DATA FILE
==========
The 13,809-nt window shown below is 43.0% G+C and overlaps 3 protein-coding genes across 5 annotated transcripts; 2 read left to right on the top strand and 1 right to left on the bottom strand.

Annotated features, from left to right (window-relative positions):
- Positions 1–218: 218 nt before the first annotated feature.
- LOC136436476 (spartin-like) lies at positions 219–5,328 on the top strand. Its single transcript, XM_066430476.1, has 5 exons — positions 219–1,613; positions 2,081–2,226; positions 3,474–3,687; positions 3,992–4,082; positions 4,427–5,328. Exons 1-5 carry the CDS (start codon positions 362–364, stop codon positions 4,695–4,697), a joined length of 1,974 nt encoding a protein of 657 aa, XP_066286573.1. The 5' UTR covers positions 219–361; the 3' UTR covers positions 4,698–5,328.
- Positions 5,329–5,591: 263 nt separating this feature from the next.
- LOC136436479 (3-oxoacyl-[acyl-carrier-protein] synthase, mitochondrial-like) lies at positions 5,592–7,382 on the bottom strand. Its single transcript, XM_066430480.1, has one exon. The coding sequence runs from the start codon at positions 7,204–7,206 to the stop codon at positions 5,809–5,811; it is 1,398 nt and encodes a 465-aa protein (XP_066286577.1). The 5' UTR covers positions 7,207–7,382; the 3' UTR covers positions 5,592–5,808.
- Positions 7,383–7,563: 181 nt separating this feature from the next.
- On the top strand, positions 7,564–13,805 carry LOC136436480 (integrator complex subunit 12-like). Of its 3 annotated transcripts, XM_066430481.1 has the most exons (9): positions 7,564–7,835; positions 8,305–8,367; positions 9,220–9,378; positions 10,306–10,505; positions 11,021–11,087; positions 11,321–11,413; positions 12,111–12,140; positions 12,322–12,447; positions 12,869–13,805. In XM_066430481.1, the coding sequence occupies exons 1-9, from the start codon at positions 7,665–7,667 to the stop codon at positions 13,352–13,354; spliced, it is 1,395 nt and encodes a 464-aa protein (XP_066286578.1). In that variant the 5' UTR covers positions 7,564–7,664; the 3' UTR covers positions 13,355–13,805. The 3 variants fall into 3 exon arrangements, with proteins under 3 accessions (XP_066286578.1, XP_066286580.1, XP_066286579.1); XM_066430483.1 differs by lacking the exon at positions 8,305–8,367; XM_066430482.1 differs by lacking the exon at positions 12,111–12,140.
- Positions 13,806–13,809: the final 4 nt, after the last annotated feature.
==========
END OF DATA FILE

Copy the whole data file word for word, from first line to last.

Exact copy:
The 13,809-nt window shown below is 43.0% G+C and overlaps 3 protein-coding genes across 5 annotated transcripts; 2 read left to right on the top strand and 1 right to left on the bottom strand.

Annotated features, from left to right (window-relative positions):
- Positions 1–218: 218 nt before the first annotated feature.
- LOC136436476 (spartin-like) lies at positions 219–5,328 on the top strand. Its single transcript, XM_066430476.1, has 5 exons — positions 219–1,613; positions 2,081–2,226; positions 3,474–3,687; positions 3,992–4,082; positions 4,427–5,328. Exons 1-5 carry the CDS (start codon positions 362–364, stop codon positions 4,695–4,697), a joined length of 1,974 nt encoding a protein of 657 aa, XP_066286573.1. The 5' UTR covers positions 219–361; the 3' UTR covers positions 4,698–5,328.
- Positions 5,329–5,591: 263 nt separating this feature from the next.
- LOC136436479 (3-oxoacyl-[acyl-carrier-protein] synthase, mitochondrial-like) lies at positions 5,592–7,382 on the bottom strand. Its single transcript, XM_066430480.1, has one exon. The coding sequence runs from the start codon at positions 7,204–7,206 to the stop codon at positions 5,809–5,811; it is 1,398 nt and encodes a 465-aa protein (XP_066286577.1). The 5' UTR covers positions 7,207–7,382; the 3' UTR covers positions 5,592–5,808.
- Positions 7,383–7,563: 181 nt separating this feature from the next.
- On the top strand, positions 7,564–13,805 carry LOC136436480 (integrator complex subunit 12-like). Of its 3 annotated transcripts, XM_066430481.1 has the most exons (9): positions 7,564–7,835; positions 8,305–8,367; positions 9,220–9,378; positions 10,306–10,505; positions 11,021–11,087; positions 11,321–11,413; positions 12,111–12,140; positions 12,322–12,447; positions 12,869–13,805. In XM_066430481.1, the coding sequence occupies exons 1-9, from the start codon at positions 7,665–7,667 to the stop codon at positions 13,352–13,354; spliced, it is 1,395 nt and encodes a 464-aa protein (XP_066286578.1). In that variant the 5' UTR covers positions 7,564–7,664; the 3' UTR covers positions 13,355–13,805. The 3 variants fall into 3 exon arrangements, with proteins under 3 accessions (XP_066286578.1, XP_066286580.1, XP_066286579.1); XM_066430483.1 differs by lacking the exon at positions 8,305–8,367; XM_066430482.1 differs by lacking the exon at positions 12,111–12,140.
- Positions 13,806–13,809: the final 4 nt, after the last annotated feature.